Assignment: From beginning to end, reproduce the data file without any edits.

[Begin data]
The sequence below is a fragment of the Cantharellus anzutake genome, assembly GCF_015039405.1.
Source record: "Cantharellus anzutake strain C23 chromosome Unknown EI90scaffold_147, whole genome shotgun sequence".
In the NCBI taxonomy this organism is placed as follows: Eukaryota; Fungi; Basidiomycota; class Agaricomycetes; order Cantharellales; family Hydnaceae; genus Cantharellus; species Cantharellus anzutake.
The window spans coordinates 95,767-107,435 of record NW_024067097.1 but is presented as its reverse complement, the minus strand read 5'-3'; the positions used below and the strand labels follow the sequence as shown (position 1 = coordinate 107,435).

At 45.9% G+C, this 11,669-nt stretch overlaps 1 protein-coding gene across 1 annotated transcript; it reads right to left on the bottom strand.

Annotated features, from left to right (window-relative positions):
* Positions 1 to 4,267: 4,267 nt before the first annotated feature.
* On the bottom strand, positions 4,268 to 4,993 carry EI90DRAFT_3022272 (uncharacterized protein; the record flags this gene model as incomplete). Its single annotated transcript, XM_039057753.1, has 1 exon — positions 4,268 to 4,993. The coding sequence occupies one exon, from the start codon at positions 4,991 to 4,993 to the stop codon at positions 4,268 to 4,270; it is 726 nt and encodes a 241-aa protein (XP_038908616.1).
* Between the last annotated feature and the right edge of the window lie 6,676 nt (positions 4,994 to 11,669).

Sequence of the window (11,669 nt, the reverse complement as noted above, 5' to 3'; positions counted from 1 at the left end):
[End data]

The sequence below is a fragment of the Cantharellus anzutake genome, assembly GCF_015039405.1.
Source record: "Cantharellus anzutake strain C23 chromosome Unknown EI90scaffold_147, whole genome shotgun sequence".
In the NCBI taxonomy this organism is placed as follows: Eukaryota; Fungi; Basidiomycota; class Agaricomycetes; order Cantharellales; family Hydnaceae; genus Cantharellus; species Cantharellus anzutake.
The window spans coordinates 95,767-107,435 of record NW_024067097.1 but is presented as its reverse complement, the minus strand read 5'-3'; the positions used below and the strand labels follow the sequence as shown (position 1 = coordinate 107,435).

At 45.9% G+C, this 11,669-nt stretch overlaps 1 protein-coding gene across 1 annotated transcript; it reads right to left on the bottom strand.

Annotated features, from left to right (window-relative positions):
* Positions 1 to 4,267: 4,267 nt before the first annotated feature.
* On the bottom strand, positions 4,268 to 4,993 carry EI90DRAFT_3022272 (uncharacterized protein; the record flags this gene model as incomplete). Its single annotated transcript, XM_039057753.1, has 1 exon — positions 4,268 to 4,993. The coding sequence occupies one exon, from the start codon at positions 4,991 to 4,993 to the stop codon at positions 4,268 to 4,270; it is 726 nt and encodes a 241-aa protein (XP_038908616.1).
* Between the last annotated feature and the right edge of the window lie 6,676 nt (positions 4,994 to 11,669).

Sequence of the window (11,669 nt, the reverse complement as noted above, 5' to 3'; positions counted from 1 at the left end):